I can relate to how you feel. The first year out of college was one of the lowest times in my life. In college, I felt like successes were around every corner, whereas when the working life started, it just seemed like one big black hole. I took a finance job which I essentially flunked out of after 6 months (all commission, sales job), leaving me without enough cash to pay rent. Within one week I lost my job, found a subletter on Craigslist, left all my friends and college memories behind, moved in with mom, and took a job washing dishes. I eventually reached a slightly better position after paying off my credit card and getting some money back into savings, moving in to my own apartment, and finding a $15/hour job.
Still, that job was where I found ERE, so I was still missing a great deal of "something" in that situation. Like you, one of the biggest improvements to my happiness was when I met someone to spend time with. The next big spike was when I moved to China and went from 40 hours/week to 15 hours/week. I still dread the day if/when I go back to the US/accept a job where I have to work 40 hours/week again.
Work-life is a lot different than college-life. I don't know about you, but I truly enjoyed my major. So at least all the hours spent studying and researching and writing essays was on a topic matter I appreciated. My job was mindless and I had good friends at it so we joked around all shift, making it a breeze. Outside of that, it was attending classes and hanging out with friends. Making the switch from that to working 40 hours at something that is generally at best mildly interesting, a new city where you don't know anyone, and the typical job that doesn't really have huge successes a la "I got an A on my paper!" or "I made dean's list" or even "I learned something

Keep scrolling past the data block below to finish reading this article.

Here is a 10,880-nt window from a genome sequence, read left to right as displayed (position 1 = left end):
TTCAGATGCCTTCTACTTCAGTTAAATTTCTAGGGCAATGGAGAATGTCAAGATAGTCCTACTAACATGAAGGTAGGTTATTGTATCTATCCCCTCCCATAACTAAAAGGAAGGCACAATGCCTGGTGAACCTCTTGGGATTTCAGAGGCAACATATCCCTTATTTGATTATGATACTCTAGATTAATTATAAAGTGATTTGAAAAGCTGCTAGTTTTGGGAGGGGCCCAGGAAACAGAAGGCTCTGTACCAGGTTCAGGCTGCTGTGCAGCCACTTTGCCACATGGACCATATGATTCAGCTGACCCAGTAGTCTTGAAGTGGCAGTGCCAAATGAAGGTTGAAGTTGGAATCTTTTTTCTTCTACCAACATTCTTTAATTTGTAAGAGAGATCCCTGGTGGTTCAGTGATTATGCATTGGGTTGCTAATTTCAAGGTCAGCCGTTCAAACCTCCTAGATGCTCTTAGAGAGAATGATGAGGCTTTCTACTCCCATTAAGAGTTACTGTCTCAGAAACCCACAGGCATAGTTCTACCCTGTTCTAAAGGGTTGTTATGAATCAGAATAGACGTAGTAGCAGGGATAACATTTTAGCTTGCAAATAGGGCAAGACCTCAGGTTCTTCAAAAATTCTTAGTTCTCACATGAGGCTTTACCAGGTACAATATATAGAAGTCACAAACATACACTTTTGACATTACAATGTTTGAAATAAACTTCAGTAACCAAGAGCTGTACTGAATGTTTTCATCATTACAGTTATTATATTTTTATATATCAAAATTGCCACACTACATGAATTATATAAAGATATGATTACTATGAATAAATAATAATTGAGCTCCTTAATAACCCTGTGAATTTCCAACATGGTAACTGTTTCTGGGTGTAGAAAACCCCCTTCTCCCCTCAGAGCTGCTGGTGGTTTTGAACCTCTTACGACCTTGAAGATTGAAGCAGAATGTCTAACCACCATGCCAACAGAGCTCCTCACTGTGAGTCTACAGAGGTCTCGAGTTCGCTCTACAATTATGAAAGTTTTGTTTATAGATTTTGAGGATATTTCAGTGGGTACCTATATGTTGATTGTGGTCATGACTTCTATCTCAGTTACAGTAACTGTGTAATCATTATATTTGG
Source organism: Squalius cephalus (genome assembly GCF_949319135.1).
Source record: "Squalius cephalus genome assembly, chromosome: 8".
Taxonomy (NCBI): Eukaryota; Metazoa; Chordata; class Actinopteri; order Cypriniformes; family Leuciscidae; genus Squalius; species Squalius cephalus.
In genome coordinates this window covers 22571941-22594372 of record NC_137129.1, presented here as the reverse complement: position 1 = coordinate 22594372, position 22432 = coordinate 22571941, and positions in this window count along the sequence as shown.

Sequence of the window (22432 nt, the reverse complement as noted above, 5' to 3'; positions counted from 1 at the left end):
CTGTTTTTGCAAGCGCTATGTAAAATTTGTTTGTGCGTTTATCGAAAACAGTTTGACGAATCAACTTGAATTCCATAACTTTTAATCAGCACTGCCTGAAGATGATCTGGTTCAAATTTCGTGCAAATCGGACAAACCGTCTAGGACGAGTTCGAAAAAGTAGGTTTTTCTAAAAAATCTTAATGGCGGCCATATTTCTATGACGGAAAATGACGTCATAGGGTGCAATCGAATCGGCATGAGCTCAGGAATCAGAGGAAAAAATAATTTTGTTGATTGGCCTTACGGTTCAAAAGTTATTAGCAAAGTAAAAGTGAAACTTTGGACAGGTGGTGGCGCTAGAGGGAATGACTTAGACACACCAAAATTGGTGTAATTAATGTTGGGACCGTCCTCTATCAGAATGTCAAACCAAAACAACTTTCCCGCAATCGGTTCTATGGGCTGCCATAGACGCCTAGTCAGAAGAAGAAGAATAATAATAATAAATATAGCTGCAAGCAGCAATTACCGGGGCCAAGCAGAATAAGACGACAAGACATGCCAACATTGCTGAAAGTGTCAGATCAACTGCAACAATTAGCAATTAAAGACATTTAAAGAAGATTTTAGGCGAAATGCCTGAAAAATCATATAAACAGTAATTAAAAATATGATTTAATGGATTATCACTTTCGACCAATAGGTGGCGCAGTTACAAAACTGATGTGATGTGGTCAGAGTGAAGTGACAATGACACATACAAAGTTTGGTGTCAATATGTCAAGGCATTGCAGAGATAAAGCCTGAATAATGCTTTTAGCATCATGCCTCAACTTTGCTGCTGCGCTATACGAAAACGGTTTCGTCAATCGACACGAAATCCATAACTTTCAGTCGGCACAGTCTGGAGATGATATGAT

" is a rough transition.
TLDR; if you don't love what you're doing, do it less while cutting expenses to still maintain a decent savings rate. Spend more time and energy on current or new relationships, and your own personal hobby/interests/studies. Of course, that's my advice, I'm sure the wiser advice would be to power through the best (see highest-earning) job you can for 4-5 years and find solace in that your timeline for doing so is a fraction of what the average American's is. It's not something I could do then, though, and still don't know that I could or would want to now.